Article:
How long do Sugar gliders live?
Life Span in captivity: Sugar gliders will live for 10-15 years if they are cared for properly.
How do I supply their water?
Water should ALWAYS be available for your glider to drink. Use either a shallow water dish or a water bottle designed for small mammals. Never leave the toilet seat up! Gliders drown quickly. Make sure you have covers on all large drain holes.
How often do I feed?
Food should also always be available in pellets or fresh fruit (apple, grape, or orange). Pellet foods should be changed after being left out for 24 hours and moist foods, no more than 12 hours.
What shouldn't I feed?
Never feed chocolate, or allow them to eat houseplants or give them access to chemicals or toxins. Don't feed cat food or foods made for another animal species.
Some other important health information to know ...
Calcium deficiency can cause paralysis and even kill. Make sure that your glider has vitamin/calcium supplements.
A normal weight range is from 90 to 150 grams, with males weighing more.
Healthy eyes are black with no flecks of white or clouding. They should be bright, alert, and responsive, and not sunken in.
A healthy nose is pink and moist with no discharge or crust. Any noise while breathing is a sign to take your glider to the vet.
Gums and membranes should be pink. Should be free from lesions, and not appear or feel dry.
The ear should always spring back to its original shape. No wax should be present. Look for ear mites.
Feet should be pink and soft. Check for injured toes. Trim toenails with small toenail clippers, or use a Sandy Trimmer Wheel.
Coat should be smooth without any missing patches. (This does not include the "bald spots" on males where the scent glands are).
Be aware of diseases and illnesses found in sugar gliders. Diabetes, pneumonia, urinary tract blockages, and other maladies are a few of the things to which gliders are susceptible. Gliders usually only show signs of ill health when they are near death, so it is important to react quickly when abnormalities are noted.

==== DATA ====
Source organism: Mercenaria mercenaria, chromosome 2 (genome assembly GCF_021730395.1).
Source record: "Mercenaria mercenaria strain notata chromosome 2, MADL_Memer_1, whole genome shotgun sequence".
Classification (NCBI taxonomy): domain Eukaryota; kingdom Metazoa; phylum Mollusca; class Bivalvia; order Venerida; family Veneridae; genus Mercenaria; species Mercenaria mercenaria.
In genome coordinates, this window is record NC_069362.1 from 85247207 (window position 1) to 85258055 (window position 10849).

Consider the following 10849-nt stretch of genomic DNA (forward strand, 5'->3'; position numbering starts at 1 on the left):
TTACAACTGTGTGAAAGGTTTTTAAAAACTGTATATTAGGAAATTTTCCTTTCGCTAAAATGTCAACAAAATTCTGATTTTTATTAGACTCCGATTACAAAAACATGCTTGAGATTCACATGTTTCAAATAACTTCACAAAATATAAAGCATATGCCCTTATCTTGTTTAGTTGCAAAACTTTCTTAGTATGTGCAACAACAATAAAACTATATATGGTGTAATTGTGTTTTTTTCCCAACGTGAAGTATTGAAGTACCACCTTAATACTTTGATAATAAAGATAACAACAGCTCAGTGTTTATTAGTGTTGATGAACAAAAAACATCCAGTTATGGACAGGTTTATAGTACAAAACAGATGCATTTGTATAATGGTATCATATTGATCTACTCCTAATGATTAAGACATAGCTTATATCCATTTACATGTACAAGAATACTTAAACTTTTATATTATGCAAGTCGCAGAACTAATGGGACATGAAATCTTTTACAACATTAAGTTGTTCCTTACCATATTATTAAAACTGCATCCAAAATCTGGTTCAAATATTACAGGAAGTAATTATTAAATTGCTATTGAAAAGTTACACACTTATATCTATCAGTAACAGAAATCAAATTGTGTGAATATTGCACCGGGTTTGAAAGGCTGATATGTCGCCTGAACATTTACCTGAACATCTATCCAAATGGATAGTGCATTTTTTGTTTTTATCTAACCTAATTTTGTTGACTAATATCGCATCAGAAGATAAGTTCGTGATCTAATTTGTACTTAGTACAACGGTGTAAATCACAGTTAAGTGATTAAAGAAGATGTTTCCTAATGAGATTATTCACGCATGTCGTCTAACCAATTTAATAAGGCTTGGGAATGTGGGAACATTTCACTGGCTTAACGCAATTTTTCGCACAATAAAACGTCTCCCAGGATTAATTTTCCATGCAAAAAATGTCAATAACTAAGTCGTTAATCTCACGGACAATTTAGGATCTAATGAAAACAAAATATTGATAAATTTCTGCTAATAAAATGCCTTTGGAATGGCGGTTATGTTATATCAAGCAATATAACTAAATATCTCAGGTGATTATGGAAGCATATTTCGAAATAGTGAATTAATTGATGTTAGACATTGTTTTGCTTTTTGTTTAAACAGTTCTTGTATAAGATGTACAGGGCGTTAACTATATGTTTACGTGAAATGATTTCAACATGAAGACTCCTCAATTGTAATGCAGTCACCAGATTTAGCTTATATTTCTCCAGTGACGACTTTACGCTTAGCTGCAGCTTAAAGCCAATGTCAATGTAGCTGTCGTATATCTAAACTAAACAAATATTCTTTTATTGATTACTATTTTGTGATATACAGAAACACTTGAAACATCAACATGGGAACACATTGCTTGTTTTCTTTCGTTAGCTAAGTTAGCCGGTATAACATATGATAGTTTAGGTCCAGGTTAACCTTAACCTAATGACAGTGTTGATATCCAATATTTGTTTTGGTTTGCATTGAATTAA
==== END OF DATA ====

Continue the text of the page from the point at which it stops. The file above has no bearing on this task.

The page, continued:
You should have a vet before any health problems occur. Ask your vet if they have treated gliders before, and what training have they had specifically geared towards treating gliders. The Vet database may be of help to you in finding a vet who knows what he is doing where your glider is concerned. If you notice any of the following symptoms rush your glider to the vet as quickly as possible:
Legs not moving correctly, feet not grasping, or stumbling, Glider moving around blindly, banging into walls, or acting as though he cannot see, Vomiting, Diarrhea or constipation, Self mutilation, loosing hair in patches, or flaky dry skin.
Exotic Nutrition™ supports legitimate scientific research projects with financial donations to help advance the health and well-being of Sugar Gliders and other exotic mammals. A percentage of the profit from sales goes toward funding of these scientific projects. We hope you will join us in our quest to advance research in the exotic mammal health care fields.
The Exotic Nutrition Pet Company specializes in the manufacture and distribution of exotic mammal feeds, supplements, and accessories. Our facility is located in Southeastern Virginia.
We have always prided ourselves in meeting the needs of our exotic mammal friends when they are kept in captivity, and have always strived to bring the finest quality animal diets and accessories to conscience pet owners worldwide. Ensuring the health and well-being of your captive exotic is our main concern.